The Australian Greens have threatened to introduce a private members bill to enact the Tranche 2 anti-money laundering (AML) laws for real estate gate keepers (e.g. real estate agents, accountants and lawyers):
Greens senator and former investment banker Peter Whish-Wilson drew a link between the accusations against Westpac and the government’s refusal to progress the extension of the anti-money laundering laws.
“Real estate would potentially be a chunk of the $11 billion of Westpac transactions picked up by AUSTRAC,” Senator Whish-Wilson said.
“Both Labor and Liberal for 13 years have looked at removing that exemption for real estate agents, lawyers and accountants.
“There is no reason for that quirk in the law and it reflects the industry’s straight-up lobbying power.
“Why wouldn’t you support this unless you are a rent seeker?”…
Australia is ranked alongside Haiti and Madagascar for its lax anti-money laundering rules…
Over the past five years, as Australia baulked at introducing stricter compliance, New Zealand has implemented Tranche 1 and 2 of the anti-money laundering laws…
Labor home affairs spokeswoman Kristina Keneally declined to comment.
Thirteen years ago, the Australian Government agreed to implement the Tranche 2 global AML rules for real estate gatekeepers in a bid to prevent illegal funds from flowing into property.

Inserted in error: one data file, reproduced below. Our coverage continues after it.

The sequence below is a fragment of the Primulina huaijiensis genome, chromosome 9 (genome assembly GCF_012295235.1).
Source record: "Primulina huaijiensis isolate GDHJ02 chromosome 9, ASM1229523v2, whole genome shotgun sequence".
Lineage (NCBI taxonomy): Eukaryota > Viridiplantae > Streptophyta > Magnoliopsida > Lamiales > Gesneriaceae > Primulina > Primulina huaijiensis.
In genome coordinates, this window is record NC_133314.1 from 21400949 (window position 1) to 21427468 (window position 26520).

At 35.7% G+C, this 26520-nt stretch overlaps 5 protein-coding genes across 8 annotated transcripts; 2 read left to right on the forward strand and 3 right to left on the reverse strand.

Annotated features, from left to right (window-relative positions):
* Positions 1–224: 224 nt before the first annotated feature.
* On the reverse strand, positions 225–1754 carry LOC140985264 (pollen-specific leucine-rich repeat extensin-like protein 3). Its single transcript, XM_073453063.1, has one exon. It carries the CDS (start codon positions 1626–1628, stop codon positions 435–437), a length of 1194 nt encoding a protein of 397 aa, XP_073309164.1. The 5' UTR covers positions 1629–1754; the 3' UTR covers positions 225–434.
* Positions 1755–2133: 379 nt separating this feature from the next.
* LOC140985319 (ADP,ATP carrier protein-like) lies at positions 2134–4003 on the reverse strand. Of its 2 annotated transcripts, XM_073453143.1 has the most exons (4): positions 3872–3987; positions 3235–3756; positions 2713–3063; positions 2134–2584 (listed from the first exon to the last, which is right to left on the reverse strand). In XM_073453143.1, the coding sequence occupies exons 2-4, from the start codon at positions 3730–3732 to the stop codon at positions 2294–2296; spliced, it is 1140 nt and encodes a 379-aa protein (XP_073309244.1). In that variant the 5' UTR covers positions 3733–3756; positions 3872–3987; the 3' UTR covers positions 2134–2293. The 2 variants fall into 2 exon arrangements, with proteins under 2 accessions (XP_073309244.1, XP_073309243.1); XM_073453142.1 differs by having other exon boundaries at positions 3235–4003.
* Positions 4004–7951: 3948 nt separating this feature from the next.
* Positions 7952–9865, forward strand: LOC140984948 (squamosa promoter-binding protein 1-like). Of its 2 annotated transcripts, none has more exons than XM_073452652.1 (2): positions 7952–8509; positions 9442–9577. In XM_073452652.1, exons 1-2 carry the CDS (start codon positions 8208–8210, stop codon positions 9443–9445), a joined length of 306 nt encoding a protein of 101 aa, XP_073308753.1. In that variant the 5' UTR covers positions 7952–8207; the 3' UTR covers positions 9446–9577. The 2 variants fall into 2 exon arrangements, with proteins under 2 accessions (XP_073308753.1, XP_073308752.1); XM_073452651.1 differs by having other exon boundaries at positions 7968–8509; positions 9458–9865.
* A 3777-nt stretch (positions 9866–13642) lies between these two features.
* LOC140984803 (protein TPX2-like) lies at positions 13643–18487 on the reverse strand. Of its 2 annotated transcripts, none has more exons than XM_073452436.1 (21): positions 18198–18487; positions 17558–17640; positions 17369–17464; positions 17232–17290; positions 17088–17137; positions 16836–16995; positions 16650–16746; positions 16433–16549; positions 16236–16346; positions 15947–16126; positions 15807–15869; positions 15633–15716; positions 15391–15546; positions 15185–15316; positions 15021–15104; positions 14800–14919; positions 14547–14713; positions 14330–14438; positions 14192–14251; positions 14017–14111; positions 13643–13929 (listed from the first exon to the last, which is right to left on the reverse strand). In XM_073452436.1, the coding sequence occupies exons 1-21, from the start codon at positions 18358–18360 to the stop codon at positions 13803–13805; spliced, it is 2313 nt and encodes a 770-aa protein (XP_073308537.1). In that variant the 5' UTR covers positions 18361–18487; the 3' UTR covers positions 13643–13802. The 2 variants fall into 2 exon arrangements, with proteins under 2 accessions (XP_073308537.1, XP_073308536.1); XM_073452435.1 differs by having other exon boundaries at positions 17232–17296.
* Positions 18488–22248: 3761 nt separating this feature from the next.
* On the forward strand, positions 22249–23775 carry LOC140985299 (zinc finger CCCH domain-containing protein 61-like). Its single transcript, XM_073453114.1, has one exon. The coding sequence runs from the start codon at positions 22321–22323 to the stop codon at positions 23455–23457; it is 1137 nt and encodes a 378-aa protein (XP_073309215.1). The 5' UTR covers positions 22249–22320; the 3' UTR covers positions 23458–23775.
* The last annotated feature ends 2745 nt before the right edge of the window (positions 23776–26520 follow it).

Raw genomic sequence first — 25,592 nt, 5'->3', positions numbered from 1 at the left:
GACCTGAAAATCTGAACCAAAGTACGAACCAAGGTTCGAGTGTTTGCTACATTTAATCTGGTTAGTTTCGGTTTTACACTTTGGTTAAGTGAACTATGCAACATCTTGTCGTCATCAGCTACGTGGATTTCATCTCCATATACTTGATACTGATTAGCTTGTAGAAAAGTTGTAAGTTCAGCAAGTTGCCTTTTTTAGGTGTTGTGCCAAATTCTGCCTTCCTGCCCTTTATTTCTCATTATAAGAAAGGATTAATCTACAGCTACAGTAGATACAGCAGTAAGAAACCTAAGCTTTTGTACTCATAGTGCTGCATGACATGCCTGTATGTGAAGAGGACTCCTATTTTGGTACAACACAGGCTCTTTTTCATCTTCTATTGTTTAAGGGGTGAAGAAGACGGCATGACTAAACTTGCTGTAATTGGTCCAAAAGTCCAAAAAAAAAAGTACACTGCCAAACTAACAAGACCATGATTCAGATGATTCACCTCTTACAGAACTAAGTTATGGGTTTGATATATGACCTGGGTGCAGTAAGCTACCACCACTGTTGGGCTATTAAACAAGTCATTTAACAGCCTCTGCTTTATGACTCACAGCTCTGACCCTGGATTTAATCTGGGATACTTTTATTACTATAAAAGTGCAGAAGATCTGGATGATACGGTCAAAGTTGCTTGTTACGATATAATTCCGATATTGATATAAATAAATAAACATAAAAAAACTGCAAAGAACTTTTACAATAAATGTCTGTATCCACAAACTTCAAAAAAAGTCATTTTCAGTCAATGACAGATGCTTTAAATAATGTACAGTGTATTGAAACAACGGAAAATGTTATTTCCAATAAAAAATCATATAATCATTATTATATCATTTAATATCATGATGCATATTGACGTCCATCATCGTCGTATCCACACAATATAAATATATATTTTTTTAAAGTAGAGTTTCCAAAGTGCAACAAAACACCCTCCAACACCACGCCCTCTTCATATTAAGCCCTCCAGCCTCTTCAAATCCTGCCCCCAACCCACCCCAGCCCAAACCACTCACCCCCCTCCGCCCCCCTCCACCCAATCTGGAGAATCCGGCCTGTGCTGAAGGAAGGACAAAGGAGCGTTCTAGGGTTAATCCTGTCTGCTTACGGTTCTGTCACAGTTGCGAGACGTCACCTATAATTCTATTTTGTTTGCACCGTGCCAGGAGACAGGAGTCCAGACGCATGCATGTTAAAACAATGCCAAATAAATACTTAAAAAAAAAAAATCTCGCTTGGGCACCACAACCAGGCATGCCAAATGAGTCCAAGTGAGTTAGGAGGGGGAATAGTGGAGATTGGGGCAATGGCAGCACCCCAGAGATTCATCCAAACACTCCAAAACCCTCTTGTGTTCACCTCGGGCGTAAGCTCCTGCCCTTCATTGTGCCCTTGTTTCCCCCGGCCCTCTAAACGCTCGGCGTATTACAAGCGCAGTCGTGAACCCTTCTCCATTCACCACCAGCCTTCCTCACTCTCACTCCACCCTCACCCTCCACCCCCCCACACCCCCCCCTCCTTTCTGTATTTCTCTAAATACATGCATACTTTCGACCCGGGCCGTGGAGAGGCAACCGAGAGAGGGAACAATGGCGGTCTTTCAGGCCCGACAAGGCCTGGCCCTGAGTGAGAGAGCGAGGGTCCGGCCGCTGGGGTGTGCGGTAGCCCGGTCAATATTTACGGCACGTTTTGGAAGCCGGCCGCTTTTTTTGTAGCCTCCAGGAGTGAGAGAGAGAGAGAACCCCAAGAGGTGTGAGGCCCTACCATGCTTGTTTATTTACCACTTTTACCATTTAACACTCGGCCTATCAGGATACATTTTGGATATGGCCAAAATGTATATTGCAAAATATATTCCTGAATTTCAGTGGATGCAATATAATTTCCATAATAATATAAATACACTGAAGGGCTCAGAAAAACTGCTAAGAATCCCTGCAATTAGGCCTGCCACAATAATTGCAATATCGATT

However, these reforms have been continually postponed amid fierce lobbying by shadowy “vested interests” negatively impacted by the reforms. This has led to Australia having the weakest AML rules in the world pertaining to property:
Australia’s intransigence has seen a conga-line of international authorities – including the Paris-based Financial Action Taskforce (FATF) and Transparency International – deride Australia’s failure to act, which has continually fallen on deaf ears within the federal government, thus cementing Australian property as a money laundering safe haven.
Great credit must go to the Greens for fighting the good fight on this issue. However, as these laws have languished under both Coalition and Labor Governments, there is next to zero chance that they will be enacted at a time when the Morrison Government is aggressively seeking to stimulate the housing market.
Scott Morrison is, after all, a former senior manager of the Property Council of Australia, and protecting the industry is in his DNA.
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